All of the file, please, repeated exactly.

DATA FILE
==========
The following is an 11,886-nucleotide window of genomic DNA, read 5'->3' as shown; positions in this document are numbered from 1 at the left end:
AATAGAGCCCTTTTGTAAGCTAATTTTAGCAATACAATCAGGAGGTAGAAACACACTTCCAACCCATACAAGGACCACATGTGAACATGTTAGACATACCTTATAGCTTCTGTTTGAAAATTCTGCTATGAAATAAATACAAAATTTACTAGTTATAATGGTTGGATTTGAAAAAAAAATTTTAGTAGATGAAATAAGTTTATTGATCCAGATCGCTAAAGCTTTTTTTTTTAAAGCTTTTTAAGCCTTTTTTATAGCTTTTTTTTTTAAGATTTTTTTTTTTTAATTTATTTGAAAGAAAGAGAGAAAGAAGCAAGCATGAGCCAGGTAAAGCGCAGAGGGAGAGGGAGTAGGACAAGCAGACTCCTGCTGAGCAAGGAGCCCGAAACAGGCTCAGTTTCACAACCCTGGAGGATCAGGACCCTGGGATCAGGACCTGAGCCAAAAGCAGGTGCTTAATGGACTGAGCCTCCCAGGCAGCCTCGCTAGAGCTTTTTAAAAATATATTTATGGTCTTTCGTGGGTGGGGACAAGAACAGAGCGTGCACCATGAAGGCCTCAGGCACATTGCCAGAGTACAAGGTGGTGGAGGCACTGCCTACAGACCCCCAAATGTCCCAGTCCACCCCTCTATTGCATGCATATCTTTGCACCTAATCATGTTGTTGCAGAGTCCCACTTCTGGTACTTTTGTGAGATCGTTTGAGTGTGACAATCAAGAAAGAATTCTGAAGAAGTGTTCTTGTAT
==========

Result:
The following is an 11,886-nucleotide window of genomic DNA, read 5'->3' as shown; positions in this document are numbered from 1 at the left end:
AATAGAGCCCTTTTGTAAGCTAATTTTAGCAATACAATCAGGAGGTAGAAACACACTTCCAACCCATACAAGGACCACATGTGAACATGTTAGACATACCTTATAGCTTCTGTTTGAAAATTCTGCTATGAAATAAATACAAAATTTACTAGTTATAATGGTTGGATTTGAAAAAAAAATTTTAGTAGATGAAATAAGTTTATTGATCCAGATCGCTAAAGCTTTTTTTTTTAAAGCTTTTTAAGCCTTTTTTATAGCTTTTTTTTTTAAGATTTTTTTTTTTTAATTTATTTGAAAGAAAGAGAGAAAGAAGCAAGCATGAGCCAGGTAAAGCGCAGAGGGAGAGGGAGTAGGACAAGCAGACTCCTGCTGAGCAAGGAGCCCGAAACAGGCTCAGTTTCACAACCCTGGAGGATCAGGACCCTGGGATCAGGACCTGAGCCAAAAGCAGGTGCTTAATGGACTGAGCCTCCCAGGCAGCCTCGCTAGAGCTTTTTAAAAATATATTTATGGTCTTTCGTGGGTGGGGACAAGAACAGAGCGTGCACCATGAAGGCCTCAGGCACATTGCCAGAGTACAAGGTGGTGGAGGCACTGCCTACAGACCCCCAAATGTCCCAGTCCACCCCTCTATTGCATGCATATCTTTGCACCTAATCATGTTGTTGCAGAGTCCCACTTCTGGTACTTTTGTGAGATCGTTTGAGTGTGACAATCAAGAAAGAATTCTGAAGAAGTGTTCTTGTAT